That year in particular, I was working hard to prove myself at a new job, whilst also being seven months pregnant. My son was starting kindergarten, and my husband was away getting his master’s degree in another country. I was exhausted and overworked. Every symptom of the tumor — including migraines, fatigue, blurry vision, emotional outbursts, and numbness in some parts of my body — was no different to any of the symptoms of the chronic stress and anxiety that most of us have all come to accept as the silent epidemic of our time, especially if you are a working mother. Though my condition cannot be attributed to stress alone, it did play a major role, both in aggravating it and preventing me from taking my symptoms seriously.
Chronic stress, as a result of modern lifestyles with their high-pressure jobs, traffic jams, busy schedules and unrealistic expectations, can have serious negative effects on our health. Chronic stress results from a state of ongoing physiological arousal. When the body experiences stressors with such frequency or intensity, it results in the autonomic nervous system not having an adequate chance to regularly activate the relaxation response we need to stay healthy. This kind of stress ultimately affects virtually every system in the body.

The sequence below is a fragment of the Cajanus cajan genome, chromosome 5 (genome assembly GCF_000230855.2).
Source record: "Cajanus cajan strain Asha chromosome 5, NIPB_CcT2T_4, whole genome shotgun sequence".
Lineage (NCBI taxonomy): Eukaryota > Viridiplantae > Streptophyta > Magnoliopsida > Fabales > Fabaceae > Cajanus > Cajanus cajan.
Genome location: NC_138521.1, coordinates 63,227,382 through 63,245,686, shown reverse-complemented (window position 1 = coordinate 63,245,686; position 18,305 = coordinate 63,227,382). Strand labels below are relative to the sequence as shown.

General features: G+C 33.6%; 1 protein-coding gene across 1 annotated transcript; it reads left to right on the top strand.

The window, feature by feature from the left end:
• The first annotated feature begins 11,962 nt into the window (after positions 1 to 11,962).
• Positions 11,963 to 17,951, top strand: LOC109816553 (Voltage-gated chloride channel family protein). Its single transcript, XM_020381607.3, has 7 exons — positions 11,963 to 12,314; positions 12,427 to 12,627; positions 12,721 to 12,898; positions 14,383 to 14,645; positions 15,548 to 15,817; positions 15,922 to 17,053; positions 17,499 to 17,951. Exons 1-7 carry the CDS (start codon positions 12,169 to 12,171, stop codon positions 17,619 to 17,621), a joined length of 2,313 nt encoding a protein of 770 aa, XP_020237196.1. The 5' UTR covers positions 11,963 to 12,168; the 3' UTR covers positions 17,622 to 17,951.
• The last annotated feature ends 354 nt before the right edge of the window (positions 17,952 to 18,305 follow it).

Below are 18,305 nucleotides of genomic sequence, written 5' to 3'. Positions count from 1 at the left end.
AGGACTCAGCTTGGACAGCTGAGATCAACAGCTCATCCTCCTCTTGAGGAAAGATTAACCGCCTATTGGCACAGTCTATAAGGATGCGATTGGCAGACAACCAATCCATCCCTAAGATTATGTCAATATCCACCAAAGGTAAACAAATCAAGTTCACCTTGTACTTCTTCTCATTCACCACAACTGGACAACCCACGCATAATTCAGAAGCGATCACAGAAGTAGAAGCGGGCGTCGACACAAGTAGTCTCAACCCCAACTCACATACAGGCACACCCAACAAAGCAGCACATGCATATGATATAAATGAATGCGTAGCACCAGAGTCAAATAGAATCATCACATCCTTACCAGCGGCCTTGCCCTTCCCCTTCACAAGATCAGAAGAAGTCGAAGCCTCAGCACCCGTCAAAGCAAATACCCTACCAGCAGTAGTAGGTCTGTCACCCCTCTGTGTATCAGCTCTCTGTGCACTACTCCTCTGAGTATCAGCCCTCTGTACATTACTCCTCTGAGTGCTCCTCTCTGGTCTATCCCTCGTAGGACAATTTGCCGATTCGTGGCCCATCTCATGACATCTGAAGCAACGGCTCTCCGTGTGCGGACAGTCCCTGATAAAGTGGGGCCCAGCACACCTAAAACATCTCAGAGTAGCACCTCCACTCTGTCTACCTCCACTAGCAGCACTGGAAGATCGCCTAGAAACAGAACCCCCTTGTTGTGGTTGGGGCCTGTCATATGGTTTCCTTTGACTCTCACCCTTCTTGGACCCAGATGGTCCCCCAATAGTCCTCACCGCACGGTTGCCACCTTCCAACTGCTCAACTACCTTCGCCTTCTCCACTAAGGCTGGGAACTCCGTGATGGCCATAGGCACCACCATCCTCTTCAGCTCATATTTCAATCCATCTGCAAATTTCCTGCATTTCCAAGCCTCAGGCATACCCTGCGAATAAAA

What many of us do not know is that our bodies were built to handle acute, short-lived stress, but not chronic, steady stress over long periods of time. Chronic stress puts us in a heightened state of alertness, and our bodies in a constant state of perceived looming threat. Over time, this can wear our bodies down and cause us to be ill.
Chronic stress, as a result of modern lifestyles with their high-pressure jobs, traffic jams, busy schedules and unrealistic expectations, can have serious negative effects on our health.
Maria Hanif Al-Qassim